That title suggests that there will be and end to this experience. Yes, the official internship will only last three more months, but my involvement in the greater movement of small scale sustainable agriculture is only beginning! Some recent reflections:
Farming is often accurately referred to as a merger of art and science. A scientific understanding of soil health and plant growth is vital to successful food raising, but there are too many nuances and unknowns for science to be the only source of direction. So there enters the need for a creativity best described as art. A perspective based on past mistakes and scientific explanations will provide a logical base for growing food, but sometimes we must go further than what logic points to as correct, and tap into a more creative, intuitive place.
Although we now have thousands of years of experience in agronomy that we reference and learn from, in my mind, bio-mimicry remains the best teacher for responsible soil and food management. By witnessing balanced systems that naturally occur without interruption, we might be able to absorb simple lessons that have been shelved because of our main focus on efficiency and high yields. Of course these are important things to focus on, but the result of leaving art out of the process is the destructive lab-science-based conventional farming that we see everywhere. There are many ways in which this contrasts with naturally-occurring systems including mono-cropping, lack of biodiversity, planting in rows, dead soil, eroded soil. Yes, conventional farming feeds the world, but for how long, and at what expense?
High school chemistry and an elementary biology course at college left me with a crumbly foundation on which to build when coming to agrarianism. It’s sometimes a blessing, though, to approach things as a novice. I hope I never become jaded, forgetting joyful epiphanies that I’ve been having:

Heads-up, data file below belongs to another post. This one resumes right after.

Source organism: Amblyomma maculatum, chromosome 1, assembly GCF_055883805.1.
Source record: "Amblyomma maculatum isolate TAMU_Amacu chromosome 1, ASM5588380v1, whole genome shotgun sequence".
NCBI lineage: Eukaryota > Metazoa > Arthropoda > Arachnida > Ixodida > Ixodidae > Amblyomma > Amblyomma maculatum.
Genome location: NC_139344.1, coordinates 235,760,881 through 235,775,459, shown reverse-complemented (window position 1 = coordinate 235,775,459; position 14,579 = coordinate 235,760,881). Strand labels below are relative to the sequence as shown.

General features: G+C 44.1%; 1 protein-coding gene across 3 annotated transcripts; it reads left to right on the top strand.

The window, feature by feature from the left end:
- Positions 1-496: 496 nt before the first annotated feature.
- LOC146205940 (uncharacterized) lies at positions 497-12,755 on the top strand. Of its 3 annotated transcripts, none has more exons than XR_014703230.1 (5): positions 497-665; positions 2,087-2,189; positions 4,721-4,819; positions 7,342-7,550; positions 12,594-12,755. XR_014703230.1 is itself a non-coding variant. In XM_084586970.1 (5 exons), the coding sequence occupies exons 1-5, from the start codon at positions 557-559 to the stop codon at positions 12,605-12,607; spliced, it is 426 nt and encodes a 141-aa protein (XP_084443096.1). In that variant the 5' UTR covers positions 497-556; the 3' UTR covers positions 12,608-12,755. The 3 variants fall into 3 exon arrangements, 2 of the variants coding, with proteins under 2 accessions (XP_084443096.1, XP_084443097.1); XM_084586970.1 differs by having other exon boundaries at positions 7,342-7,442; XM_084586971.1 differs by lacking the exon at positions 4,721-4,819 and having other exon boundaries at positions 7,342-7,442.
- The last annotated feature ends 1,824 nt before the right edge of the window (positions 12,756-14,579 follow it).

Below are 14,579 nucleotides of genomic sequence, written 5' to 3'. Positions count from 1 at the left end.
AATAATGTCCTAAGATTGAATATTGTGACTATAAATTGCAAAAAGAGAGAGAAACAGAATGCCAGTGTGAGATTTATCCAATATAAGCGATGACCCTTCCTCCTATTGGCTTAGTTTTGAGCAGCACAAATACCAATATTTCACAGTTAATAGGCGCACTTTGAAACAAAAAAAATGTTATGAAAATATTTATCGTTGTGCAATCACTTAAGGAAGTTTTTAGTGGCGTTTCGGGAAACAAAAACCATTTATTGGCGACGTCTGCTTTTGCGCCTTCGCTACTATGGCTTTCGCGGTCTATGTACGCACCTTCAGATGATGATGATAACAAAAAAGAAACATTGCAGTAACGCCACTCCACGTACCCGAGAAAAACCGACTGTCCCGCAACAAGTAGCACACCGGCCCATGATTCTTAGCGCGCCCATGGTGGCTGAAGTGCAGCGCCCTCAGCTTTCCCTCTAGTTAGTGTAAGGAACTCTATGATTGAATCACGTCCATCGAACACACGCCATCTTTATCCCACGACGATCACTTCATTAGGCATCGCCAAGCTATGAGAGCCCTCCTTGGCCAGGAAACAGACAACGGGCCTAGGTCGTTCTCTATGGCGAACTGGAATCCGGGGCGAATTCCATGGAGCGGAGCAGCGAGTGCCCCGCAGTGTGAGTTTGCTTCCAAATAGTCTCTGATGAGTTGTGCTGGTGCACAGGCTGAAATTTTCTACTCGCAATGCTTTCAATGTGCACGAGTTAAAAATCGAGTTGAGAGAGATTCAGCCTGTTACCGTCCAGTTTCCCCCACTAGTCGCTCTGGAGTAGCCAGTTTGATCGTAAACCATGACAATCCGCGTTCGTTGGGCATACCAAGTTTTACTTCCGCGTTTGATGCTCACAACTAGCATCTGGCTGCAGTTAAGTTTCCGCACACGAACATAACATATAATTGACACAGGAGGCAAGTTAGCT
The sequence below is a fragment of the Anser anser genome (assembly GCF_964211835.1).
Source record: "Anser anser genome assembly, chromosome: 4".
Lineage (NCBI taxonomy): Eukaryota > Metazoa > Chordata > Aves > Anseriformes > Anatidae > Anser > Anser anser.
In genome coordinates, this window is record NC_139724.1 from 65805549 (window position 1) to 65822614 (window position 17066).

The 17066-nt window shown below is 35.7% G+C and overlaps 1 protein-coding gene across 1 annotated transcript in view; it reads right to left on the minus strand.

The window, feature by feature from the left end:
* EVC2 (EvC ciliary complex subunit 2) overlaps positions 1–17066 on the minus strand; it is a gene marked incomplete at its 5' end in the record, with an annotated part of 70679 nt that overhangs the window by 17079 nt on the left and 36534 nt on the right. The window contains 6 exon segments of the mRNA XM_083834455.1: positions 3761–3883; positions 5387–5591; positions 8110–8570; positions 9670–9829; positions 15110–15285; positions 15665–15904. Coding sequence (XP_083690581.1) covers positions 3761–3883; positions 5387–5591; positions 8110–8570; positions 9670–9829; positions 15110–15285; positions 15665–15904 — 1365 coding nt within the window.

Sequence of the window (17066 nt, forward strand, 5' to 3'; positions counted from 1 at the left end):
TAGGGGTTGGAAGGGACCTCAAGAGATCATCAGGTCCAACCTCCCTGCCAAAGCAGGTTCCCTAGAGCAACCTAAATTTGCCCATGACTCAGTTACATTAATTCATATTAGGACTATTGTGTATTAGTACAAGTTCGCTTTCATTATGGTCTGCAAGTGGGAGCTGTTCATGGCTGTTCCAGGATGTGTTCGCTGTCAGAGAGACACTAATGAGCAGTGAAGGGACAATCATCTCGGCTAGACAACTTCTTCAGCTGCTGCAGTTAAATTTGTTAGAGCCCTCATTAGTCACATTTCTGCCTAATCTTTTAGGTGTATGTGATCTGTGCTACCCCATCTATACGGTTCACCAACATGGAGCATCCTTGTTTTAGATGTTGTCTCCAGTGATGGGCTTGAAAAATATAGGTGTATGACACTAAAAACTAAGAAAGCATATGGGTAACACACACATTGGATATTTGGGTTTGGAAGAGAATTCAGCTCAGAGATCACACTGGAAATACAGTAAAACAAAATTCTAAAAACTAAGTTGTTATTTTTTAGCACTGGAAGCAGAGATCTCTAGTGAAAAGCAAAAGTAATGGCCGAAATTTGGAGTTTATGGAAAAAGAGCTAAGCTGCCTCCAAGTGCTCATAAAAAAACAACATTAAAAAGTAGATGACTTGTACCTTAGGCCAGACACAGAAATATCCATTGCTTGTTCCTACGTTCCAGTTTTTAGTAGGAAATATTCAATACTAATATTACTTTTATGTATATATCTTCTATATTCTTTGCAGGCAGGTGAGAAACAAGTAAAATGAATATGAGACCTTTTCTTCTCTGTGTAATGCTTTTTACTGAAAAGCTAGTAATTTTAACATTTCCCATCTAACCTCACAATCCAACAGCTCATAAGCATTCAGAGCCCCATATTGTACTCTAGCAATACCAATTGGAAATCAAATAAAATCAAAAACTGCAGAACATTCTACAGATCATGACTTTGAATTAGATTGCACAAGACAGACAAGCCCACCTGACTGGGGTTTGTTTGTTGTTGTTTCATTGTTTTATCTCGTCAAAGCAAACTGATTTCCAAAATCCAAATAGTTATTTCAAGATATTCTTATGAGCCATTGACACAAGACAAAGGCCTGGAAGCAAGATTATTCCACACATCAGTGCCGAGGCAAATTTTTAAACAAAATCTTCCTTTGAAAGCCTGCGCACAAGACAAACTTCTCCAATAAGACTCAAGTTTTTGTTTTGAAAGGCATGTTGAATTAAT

- Isn’t it amazing that there is a brain in a seed that knows where up and down are, senses warmth and moisture, and directs its parts to respond appropriately to these environmental factors? And that the genetics of a seed have been developed naturally and anthropogenically over thousands of years into a unique plant that we enjoy today? And that some seeds will still germinate after hundreds of years of dormancy? I even heard recently of a 2000-year-old date seed that germinated!
- "Dead as dirt"? Dirt is actually living soil, ideally full of water, air, minerals, and organic material, including billions of animals in a handful of the stuff. So it's not just a medium used to support a plant, but the physical source of all that we are. We are utterly dependent on soil health, but often only think of growing plants instead of fostering healthy soil.
- There is no such thing as a weed or a pest - only unbalanced systems. Might some plants choke others out, though? Yes, and we can call that a weed, but "weeds" can cover the soil, holding in moisture while the plant we want to thrive establishes itself. And if there were no "pests", what would the beneficial insects eat? The idea has been shared with me that many gardeners get more excited about death in the garden than life. Haven't we all been relieved after pulling out a "weed", or felt victorious by ridding our space of a slimy little creature? A little backwards, maybe?
I need to add a third element to the explanation of farming as being both science and art (as many have before) – spirituality. To gently interact with plants, to inhale the fragrance of the garden, to dig into life-giving soil, to be aware of the incomprehensible intricacies of creation, and to feel one’s place in a timeless, balanced system – is to experience the Spirit. It’s very easy to slip through unaware of these things, irreverently approaching the whole thing as a job or task. But it’s effortless to let these lessons of loftier perspective gracefully penetrate our beings, providing energy, balance, and hope.
Recent PHOTOS of the adventure!